What happens if I overdose?

Seek emergency medical attention if you think you have received too much of this medicine.

Overdose symptoms may include white patches or sores in your mouth or throat, painful swallowing, heartburn, severe constipation, and stomach pain.

What should I avoid while receiving Navelbine?

Avoid being near people who have colds, the flu, or other contagious illnesses. Contact your doctor at once if you develop signs of infection.

This medicine can pass into body fluids (urine, feces, vomit). For at least 48 hours after you receive a dose, avoid allowing your body fluids to come into contact with your hands or other surfaces. Caregivers should wear rubber gloves while cleaning up a patient's body fluids, handling contaminated trash or laundry or changing diapers. Wash hands before and after removing gloves. Wash soiled clothing and linens separately from other laundry.

Do not receive a "live" vaccine while you are being treated with Navelbine, and avoid coming into contact with anyone who has recently received a live vaccine. There is a chance that the virus could be passed on to you. Live vaccines include measles, mumps, rubella (MMR), oral polio, chickenpox (varicella), BCG (Bacillus Calmette and Guérin), and nasal flu vaccine.

Talk to your doctor about ways to avoid constipation while being treated with Navelbine.

Navelbine side effects

Get emergency medical help if you have any signs of an allergic reaction: hives; difficult breathing; swelling of your face, lips, tongue, or throat.

Call your doctor at once if you have a serious side effect such as:

  • signs of infection such as fever, chills, flu symptoms, mouth and throat ulcers, rapid heart rate, rapid and shallow breathing, fainting;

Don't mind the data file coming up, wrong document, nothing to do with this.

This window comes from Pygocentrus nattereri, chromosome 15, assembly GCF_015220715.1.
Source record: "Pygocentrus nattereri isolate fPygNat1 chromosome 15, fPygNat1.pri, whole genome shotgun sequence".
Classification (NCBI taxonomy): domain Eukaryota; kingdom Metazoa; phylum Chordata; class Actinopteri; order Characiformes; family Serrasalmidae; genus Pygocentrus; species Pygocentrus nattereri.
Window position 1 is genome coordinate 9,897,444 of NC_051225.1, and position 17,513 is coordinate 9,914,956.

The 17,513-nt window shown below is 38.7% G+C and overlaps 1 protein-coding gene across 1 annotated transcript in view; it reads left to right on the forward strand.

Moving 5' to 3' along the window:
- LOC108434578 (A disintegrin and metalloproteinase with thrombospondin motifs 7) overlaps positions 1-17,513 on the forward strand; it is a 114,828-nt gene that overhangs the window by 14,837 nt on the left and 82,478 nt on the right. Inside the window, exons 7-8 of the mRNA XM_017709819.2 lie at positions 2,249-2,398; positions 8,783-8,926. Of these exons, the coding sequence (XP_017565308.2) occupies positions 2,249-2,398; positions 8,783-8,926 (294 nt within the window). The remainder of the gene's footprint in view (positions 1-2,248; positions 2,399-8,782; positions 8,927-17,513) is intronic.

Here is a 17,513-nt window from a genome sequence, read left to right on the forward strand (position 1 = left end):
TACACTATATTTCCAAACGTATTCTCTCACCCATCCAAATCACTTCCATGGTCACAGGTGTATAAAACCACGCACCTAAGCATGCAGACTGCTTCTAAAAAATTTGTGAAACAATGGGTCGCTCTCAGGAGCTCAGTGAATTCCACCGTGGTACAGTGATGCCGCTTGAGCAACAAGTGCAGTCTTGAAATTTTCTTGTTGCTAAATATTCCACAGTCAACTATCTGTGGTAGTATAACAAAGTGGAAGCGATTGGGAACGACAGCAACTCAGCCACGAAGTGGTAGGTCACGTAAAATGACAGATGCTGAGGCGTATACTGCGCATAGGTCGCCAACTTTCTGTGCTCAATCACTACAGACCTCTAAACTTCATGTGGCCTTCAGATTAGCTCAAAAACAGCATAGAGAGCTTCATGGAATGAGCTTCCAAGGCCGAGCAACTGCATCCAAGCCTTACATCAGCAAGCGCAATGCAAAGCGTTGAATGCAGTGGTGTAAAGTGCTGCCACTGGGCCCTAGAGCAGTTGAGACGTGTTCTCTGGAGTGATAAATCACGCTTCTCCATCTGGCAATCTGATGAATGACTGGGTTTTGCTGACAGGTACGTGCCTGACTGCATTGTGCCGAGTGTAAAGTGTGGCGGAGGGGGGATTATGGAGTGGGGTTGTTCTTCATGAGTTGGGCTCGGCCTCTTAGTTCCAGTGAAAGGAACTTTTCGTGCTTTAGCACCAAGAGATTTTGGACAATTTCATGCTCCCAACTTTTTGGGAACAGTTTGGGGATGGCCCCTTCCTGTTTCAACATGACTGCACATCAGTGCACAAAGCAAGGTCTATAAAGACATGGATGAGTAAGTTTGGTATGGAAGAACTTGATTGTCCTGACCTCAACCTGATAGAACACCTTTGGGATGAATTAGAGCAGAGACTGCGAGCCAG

• cough, bronchospasm (wheezing, chest tightness, trouble breathing);

  • severe constipation, stomach pain, bloody or black stools;

  • pale skin, feeling light-headed or short of breath, rapid heart rate, trouble concentrating;

  • easy bruising, unusual bleeding (nose, mouth, vagina, or rectum), purple or red pinpoint spots under your skin;

  • numbness, burning, pain, or tingly feeling;

  • problems with vision, hearing, speech, balance, or daily activities;

  • chest pain or heavy feeling, pain spreading to the arm or shoulder, nausea, sweating, general ill feeling; or

  • pain, burning, redness, swelling, or skin changes where the IV needle was placed.

Less serious side effects may include:

This is not a complete list of side effects and others may occur. Call your doctor for medical advice about side effects. You may report side effects to FDA at 1-800-FDA-1088.

See also: Side effects (in more detail)

What other drugs will affect Navelbine?

Tell your doctor about all other medications you use, especially:

This list is not complete and there may be other drugs that can interact with Navelbine. Tell your doctor about all your prescription and over-the-counter medications, vitamins, minerals, herbal products, and drugs prescribed by other doctors. Do not start a new medication without telling your doctor.

Further information

Remember, keep this and all other medicines out of the reach of children, never share your medicines with others, and use this medication only for the indication prescribed.

Always consult your healthcare provider to ensure the information displayed on this page applies to your personal circumstances.